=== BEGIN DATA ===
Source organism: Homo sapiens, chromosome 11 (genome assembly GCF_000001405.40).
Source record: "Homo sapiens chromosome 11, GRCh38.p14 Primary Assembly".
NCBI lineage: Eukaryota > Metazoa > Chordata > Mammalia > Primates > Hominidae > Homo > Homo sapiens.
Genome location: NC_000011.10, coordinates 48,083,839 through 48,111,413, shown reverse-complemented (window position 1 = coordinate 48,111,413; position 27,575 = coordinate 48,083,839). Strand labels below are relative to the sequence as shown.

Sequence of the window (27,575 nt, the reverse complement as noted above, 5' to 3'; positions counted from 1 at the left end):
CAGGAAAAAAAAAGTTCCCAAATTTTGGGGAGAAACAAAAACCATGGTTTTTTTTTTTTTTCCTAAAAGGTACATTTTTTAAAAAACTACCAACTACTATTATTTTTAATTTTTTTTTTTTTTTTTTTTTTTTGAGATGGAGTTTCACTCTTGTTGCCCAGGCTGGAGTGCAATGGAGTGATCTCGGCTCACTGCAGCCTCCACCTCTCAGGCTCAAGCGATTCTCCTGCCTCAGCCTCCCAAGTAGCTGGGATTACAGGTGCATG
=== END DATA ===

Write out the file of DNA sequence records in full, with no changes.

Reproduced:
Source organism: Homo sapiens, chromosome 11 (genome assembly GCF_000001405.40).
Source record: "Homo sapiens chromosome 11, GRCh38.p14 Primary Assembly".
NCBI lineage: Eukaryota > Metazoa > Chordata > Mammalia > Primates > Hominidae > Homo > Homo sapiens.
Genome location: NC_000011.10, coordinates 48,083,839 through 48,111,413, shown reverse-complemented (window position 1 = coordinate 48,111,413; position 27,575 = coordinate 48,083,839). Strand labels below are relative to the sequence as shown.

Sequence of the window (27,575 nt, the reverse complement as noted above, 5' to 3'; positions counted from 1 at the left end):
CAGGAAAAAAAAAGTTCCCAAATTTTGGGGAGAAACAAAAACCATGGTTTTTTTTTTTTTTCCTAAAAGGTACATTTTTTAAAAAACTACCAACTACTATTATTTTTAATTTTTTTTTTTTTTTTTTTTTTTTGAGATGGAGTTTCACTCTTGTTGCCCAGGCTGGAGTGCAATGGAGTGATCTCGGCTCACTGCAGCCTCCACCTCTCAGGCTCAAGCGATTCTCCTGCCTCAGCCTCCCAAGTAGCTGGGATTACAGGTGCATG